Hūhana Wātene (Ngāti Porou), TEU Te Tumu Araki, Māori vice-president and Lecturer and Academic Leader at Te Whare Wānanga o Wairaka, Unitec Institute of Technology shares her experiences for the positive ways Mātauranga Māori can be brought into our everyday teaching and learning environment.

An incident between a tauira and a kaimahi gave me pause recently to reflect on the value of engaging with and embedding Mātauranga Māori in processes around dealing with disputes in tertiary education.

A kaimahi, involved in a dispute with a tauira, approached me as they wanted to resolve the dispute in our campus wharenui at the Unitec marae. The kaimahi’s reasoning was simple enough. They felt attempts to resolve the issue had become increasingly difficult, with both parties seemingly unable to consider the other’s point of view.

It seemed as though neither were actively listening to the other, and there was no real engagement around how they were going to solve the dispute - hohou i te rongo. To make matters worse, management had begun to use the term ‘hearing’ in describing a likely path forward. A ‘hearing’ would need to be held in order to rectify the issue, and both parties were reluctant to enter into a formal process with legalistic and slightly punitive overtones.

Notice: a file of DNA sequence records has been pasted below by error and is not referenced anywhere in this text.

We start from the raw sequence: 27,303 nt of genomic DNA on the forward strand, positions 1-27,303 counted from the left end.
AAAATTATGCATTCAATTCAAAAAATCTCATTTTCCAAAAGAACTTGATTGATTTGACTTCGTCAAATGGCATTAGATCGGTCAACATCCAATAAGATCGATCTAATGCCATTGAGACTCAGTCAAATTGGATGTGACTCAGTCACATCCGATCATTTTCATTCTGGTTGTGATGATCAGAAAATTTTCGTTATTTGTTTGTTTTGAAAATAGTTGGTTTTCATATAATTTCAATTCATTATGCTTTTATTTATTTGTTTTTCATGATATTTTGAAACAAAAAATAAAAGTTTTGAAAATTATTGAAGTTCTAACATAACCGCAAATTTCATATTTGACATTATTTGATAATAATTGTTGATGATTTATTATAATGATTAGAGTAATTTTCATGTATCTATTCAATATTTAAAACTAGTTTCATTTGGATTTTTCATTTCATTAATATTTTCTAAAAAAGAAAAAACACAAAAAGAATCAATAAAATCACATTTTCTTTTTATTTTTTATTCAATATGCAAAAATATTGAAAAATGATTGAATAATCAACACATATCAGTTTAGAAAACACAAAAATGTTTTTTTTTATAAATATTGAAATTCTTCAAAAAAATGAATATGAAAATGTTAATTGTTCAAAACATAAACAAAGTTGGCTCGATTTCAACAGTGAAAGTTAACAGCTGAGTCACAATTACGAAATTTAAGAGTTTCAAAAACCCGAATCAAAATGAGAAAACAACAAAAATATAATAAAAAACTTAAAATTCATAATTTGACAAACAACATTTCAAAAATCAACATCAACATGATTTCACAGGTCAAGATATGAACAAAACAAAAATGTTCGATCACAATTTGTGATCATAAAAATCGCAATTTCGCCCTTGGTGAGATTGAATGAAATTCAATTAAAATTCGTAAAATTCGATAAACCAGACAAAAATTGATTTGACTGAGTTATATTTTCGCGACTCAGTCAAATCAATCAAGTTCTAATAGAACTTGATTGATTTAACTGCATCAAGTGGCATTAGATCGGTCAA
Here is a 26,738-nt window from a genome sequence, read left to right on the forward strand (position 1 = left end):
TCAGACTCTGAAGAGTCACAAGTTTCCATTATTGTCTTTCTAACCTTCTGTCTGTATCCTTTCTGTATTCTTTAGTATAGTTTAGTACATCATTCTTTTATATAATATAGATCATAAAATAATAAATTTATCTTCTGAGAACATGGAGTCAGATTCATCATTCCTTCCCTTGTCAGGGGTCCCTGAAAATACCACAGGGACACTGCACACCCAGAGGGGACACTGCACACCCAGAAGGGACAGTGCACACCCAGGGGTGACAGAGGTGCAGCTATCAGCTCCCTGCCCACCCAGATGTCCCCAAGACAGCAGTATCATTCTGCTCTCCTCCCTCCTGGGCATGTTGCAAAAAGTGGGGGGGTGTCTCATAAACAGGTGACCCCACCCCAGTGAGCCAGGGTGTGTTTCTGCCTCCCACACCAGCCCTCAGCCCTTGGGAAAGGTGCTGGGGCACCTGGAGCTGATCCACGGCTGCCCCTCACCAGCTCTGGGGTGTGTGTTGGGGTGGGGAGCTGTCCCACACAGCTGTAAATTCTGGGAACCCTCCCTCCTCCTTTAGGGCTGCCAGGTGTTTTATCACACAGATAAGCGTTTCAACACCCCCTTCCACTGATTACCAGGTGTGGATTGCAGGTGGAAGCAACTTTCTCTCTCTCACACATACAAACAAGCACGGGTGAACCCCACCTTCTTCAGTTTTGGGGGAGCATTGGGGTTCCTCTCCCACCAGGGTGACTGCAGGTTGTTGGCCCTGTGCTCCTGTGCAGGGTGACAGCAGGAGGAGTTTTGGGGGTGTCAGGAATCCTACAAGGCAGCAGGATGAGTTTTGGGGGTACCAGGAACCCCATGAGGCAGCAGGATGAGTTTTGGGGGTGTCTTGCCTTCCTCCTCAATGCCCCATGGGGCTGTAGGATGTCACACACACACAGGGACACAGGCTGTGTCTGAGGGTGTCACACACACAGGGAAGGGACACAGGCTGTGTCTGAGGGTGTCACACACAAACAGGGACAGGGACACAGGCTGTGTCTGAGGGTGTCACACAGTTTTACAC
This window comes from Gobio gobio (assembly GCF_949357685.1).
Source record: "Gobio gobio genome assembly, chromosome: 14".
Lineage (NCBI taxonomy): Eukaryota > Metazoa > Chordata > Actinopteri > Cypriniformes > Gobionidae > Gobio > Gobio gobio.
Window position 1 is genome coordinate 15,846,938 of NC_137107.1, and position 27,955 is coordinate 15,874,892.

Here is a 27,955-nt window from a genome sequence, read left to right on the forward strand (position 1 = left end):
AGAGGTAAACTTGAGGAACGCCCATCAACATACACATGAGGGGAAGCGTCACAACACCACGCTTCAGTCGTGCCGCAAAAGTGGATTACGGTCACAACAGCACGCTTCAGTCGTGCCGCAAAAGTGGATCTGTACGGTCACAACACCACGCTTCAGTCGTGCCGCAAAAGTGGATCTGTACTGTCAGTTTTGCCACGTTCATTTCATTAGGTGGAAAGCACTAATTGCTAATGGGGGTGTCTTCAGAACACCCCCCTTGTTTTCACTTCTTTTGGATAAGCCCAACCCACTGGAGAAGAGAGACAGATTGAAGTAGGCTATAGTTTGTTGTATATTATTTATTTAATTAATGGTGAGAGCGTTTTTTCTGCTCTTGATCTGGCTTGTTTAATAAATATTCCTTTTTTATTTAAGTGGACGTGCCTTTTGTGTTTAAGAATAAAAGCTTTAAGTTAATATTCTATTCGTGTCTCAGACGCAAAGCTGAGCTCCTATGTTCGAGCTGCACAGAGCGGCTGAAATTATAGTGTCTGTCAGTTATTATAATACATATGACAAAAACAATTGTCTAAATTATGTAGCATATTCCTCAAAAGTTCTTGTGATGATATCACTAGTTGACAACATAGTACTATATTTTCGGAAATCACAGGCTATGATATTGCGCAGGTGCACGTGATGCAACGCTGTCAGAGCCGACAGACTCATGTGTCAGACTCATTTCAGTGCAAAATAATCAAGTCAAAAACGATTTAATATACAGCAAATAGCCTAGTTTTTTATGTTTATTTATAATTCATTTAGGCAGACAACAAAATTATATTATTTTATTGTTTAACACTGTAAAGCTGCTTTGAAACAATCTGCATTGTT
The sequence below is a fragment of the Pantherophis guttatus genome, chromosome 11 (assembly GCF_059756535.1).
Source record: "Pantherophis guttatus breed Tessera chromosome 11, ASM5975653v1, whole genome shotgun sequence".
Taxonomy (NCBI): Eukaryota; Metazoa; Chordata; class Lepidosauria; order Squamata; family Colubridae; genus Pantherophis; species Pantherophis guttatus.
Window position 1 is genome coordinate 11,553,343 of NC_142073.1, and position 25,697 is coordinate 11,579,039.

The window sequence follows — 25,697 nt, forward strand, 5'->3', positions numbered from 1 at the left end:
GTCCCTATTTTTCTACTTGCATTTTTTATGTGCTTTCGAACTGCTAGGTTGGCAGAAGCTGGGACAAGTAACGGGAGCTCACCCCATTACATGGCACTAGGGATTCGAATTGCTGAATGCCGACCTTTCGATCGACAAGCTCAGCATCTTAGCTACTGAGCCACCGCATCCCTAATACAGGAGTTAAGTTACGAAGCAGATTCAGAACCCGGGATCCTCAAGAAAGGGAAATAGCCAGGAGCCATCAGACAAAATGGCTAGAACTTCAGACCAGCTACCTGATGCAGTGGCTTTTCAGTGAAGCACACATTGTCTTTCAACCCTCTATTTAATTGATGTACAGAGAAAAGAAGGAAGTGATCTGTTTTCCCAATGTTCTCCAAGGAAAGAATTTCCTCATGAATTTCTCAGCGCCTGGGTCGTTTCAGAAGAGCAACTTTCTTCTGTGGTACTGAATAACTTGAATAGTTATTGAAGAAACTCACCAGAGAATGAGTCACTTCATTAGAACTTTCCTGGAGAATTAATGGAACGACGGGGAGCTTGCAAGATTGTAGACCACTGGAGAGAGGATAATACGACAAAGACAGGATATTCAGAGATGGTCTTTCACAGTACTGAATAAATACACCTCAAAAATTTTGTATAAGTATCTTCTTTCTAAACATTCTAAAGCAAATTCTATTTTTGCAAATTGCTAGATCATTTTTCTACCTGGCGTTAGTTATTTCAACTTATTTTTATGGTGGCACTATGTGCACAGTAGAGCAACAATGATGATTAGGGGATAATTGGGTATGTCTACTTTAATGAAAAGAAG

Kupu matter and are packed with meaning. Some have implications attached to them that can be uninviting, or not indicative of the desired tone of possible ways forward, or the severity of the infraction.

Instead, the ‘hearing’ became a hui on the campus marae, Te Noho Kotahitanga.

Both parties liked the whakaaro of a process in which each person had the opportunity to stand and talk, without being interrupted, and where both felt empowered and respected in their own right.

What came out of the hui was that each party actually listened to what the other had to say, rather than talking over each other. They both listened and realised the issue from the other’s perspective.

Each party had time to stop and whakarongo, and often this time spent listening and reflecting is enough to diffuse a situation. It allows time to think and to process and to lessen some of the heat that they may be feeling.

Respect and mana of the individuals were upheld. They were able to agree on some points and agree to disagree on others. They shook hands. The tauira returned to class and the kaimahi member returned to work without the matter going any further.

People appreciate the rightful process of tika and pono, the right way of doing things with integrity and aroha. Out of those concepts comes mārama and empathy. Mārama is found, and often all it takes to understand is to be given the opportunity to kōrero and be listened to.

Matariki has traditionally been a time for listening, and for gaining a greater understanding of the ancestral knowledge that has been passed down to us, for tika, and for the reasons why these things were done.

There is a whakapapa behind all of the processes within Mātauranga Māori. But we can also use this opportunity to empower non-Māori tauira and kaimahi to engage with Mātauranga Māori, with te reo Māori, with mana and with alternative forms of conflict resolution.